An HIV-positive character will soon join the cast of the long-running children’s program Sesame street.
With muppets like these, who needs teachers? Five-year-olds could soon be able to teach their parents a thing or two about AIDS.
In one of the more unusual statements to come out of the fourteenth international conference on AIDS in Barcelona, which ended on Friday, the vice-president of Sesame Workshop, Joel Schneider, announced that a character would be introduced in its South African program later in the year who will be HIV positive.
Any colour, as long as it’s female
Schneider said the South African character hadn’t been named or designed yet, but it was likely to be a five-year-old girl.
"She’ll be lively, alert, friendly, outgoing and HIV-positive," Schneider said on Thursday in Barcelona.
"She will have high self-esteem. Women are often stigamised about HIV and we are providing a good role model as to how to deal with one’s situation and how to interact with the community."
Schneider says this is the main aim of having an HIV positive member on the famous Muppet team. He hopes that it will encourage "model positive behaviour" towards people with HIV and AIDS among viewers of the program, who are mostly between three and seven years old.
"We want to show children that it’s okay to touch, okay to hug, that a person can still be a constructive part of the community."
Members of the cast of Sesame Street surround UN Secretary General Kofi Annan in New York. (AP Photo/Marty Lederhandler)
Not every Takalani Sesame show (Takalani means ‘be happy’ in the Tshivenda language) will deal explicitly with HIV/AIDS. The HIV-positive character’s real world contemporaries who watch the program will not be seeing explicit sex or intravenous drug use. Instead the messages will be appropriate, Schneider says. "What do I do when I cut my finger? What do I do when I cut your finger? That sort of thing."
Spokesperson for the Sesame Street Workshop in New York Beatrice Chow says Takalani Sesame will be the first show of its kind designed for pre-schoolers. South Africa already has one children’s program with an HIV-positive character.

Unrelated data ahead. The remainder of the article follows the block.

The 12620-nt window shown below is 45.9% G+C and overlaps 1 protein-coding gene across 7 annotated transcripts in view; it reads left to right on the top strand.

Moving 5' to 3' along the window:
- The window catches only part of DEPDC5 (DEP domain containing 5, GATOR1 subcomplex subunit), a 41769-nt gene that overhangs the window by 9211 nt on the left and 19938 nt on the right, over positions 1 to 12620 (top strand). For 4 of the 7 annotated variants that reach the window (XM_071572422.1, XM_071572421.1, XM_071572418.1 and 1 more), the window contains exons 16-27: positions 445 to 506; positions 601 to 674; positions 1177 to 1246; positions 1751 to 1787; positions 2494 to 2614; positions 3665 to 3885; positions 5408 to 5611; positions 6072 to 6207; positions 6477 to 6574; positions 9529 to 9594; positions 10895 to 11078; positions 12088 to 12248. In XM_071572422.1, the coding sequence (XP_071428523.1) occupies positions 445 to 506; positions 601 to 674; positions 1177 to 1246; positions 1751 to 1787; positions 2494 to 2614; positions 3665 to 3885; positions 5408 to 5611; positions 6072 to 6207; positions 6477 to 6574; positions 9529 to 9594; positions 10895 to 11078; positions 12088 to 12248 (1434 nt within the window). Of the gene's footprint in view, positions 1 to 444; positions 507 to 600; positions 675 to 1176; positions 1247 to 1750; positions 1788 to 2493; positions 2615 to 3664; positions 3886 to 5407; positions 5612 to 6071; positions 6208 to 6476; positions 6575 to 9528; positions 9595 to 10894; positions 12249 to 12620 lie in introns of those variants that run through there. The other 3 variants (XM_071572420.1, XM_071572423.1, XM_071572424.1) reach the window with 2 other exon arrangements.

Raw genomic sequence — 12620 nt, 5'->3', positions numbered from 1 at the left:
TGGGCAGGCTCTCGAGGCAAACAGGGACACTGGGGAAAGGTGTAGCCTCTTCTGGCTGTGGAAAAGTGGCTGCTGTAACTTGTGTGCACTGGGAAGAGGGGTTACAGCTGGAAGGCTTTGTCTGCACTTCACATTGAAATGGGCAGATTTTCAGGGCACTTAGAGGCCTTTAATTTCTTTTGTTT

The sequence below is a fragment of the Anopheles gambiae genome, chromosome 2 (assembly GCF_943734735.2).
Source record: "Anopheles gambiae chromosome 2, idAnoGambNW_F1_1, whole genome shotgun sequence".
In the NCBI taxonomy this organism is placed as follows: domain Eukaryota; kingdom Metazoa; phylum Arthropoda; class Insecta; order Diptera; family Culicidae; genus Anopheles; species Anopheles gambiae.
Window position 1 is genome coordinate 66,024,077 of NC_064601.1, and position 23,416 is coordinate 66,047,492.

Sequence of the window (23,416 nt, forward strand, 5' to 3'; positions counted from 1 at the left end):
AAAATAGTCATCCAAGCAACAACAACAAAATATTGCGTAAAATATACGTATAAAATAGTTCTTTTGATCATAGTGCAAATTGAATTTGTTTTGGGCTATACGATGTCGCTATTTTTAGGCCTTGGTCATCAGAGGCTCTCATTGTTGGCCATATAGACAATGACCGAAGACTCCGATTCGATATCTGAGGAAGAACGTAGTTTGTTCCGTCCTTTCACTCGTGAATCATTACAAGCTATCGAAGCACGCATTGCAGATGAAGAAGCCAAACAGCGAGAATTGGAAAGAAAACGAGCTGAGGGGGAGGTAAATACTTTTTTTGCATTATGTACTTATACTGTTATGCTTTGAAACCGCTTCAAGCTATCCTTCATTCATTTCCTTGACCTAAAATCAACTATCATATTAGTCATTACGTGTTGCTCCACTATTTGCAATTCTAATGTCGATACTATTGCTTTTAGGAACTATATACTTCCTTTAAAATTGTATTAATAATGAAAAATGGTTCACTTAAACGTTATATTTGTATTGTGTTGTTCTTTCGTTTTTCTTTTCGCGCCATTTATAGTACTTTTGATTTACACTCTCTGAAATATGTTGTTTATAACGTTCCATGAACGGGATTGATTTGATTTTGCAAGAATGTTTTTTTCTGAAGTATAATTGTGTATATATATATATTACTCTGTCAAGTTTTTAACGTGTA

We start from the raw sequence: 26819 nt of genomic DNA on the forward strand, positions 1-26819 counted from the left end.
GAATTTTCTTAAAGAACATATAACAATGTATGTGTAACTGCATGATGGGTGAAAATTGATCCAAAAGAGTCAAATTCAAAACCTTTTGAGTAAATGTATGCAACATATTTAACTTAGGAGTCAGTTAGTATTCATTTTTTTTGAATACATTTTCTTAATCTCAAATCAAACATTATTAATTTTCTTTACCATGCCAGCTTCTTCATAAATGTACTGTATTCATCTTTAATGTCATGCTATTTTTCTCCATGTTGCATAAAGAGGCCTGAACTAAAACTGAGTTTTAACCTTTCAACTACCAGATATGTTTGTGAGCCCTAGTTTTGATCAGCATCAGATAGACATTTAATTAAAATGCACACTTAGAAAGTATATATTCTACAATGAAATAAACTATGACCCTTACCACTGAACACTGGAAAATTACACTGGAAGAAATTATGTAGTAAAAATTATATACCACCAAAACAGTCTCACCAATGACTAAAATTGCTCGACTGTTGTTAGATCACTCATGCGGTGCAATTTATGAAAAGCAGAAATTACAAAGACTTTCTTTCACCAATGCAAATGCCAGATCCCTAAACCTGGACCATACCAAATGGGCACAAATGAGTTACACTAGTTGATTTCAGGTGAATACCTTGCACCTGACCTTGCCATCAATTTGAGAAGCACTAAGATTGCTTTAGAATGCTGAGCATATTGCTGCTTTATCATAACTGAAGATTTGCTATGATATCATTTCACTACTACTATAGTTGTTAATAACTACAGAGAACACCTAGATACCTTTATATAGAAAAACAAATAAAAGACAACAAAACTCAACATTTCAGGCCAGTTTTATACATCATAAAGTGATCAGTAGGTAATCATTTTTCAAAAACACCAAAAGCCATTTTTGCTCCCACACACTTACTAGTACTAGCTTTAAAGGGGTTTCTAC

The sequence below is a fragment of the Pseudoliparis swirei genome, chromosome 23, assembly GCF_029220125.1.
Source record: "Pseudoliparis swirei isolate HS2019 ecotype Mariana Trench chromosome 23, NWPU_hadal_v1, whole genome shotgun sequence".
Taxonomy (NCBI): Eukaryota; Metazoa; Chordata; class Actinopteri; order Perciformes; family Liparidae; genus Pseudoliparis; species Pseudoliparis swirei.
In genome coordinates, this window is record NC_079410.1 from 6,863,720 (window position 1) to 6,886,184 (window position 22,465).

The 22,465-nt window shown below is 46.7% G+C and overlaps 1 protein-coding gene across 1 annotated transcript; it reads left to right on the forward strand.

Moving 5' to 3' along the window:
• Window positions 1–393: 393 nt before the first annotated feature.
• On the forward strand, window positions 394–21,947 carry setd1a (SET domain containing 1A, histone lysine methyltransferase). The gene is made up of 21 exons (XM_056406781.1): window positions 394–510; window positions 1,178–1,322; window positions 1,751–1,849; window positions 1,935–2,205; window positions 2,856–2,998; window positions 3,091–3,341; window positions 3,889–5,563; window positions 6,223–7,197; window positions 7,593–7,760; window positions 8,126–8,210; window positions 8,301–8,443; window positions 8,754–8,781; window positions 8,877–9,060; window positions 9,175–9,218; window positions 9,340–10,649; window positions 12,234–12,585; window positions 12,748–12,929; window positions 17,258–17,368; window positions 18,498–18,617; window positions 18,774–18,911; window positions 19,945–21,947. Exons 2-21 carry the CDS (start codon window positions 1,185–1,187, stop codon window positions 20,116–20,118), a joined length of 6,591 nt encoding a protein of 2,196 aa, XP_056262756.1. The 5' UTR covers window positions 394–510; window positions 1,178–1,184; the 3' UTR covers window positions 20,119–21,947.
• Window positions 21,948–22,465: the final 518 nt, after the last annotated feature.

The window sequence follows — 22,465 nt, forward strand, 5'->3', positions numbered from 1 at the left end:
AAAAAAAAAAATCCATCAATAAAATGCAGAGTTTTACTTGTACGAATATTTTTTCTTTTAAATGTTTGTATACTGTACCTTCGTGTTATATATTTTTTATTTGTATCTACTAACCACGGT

It seems there’s at least one good reason to start while you’re young – the message doesn’t seem to be getting through to a lot of older children. While adolescence is the time when most people become sexually active, a UN study released this month has found that most young people between 15 and 24 have no idea how HIV is transmitted or how to protect themselves from the disease.
South Africa lagging on AIDS prevention
South Africa has more HIV-infected people than any other country. Health agencies estimate that since 1996, the number of cases has doubled to more than 4 million, or 1 in 10 people. Young women are consistently found to have higher rates of infection than men in the same age group.
The former South African President, Nelson Mandela, on Friday joined other world leaders in urging campaigners not to lose heart in their war against the AIDS pandemic. At the close of the conference, Mandela gave a speech in which he referred to his long struggle against apartheid "often against odds that were considered insurmountable".
A chilling reminder
The six-day conference in Barcelona attended by 15,000 health professionals and NGOs was the biggest ever international gathering on HIV/AIDS. UNAIDS said the conference made progress towards finding a solution to the pandemic.
But AIDS campaigners said the meeting was a chilling reminder of the work still to be done. They lamented that there was no cure or vaccine for the disease. Some grass-roots activists accused the weathy countries of the world of providing insufficient money and ensuring the cost of anti-AIDS drugs remained high.
The next International AIDS conference will take place in Bangkok in July 2004.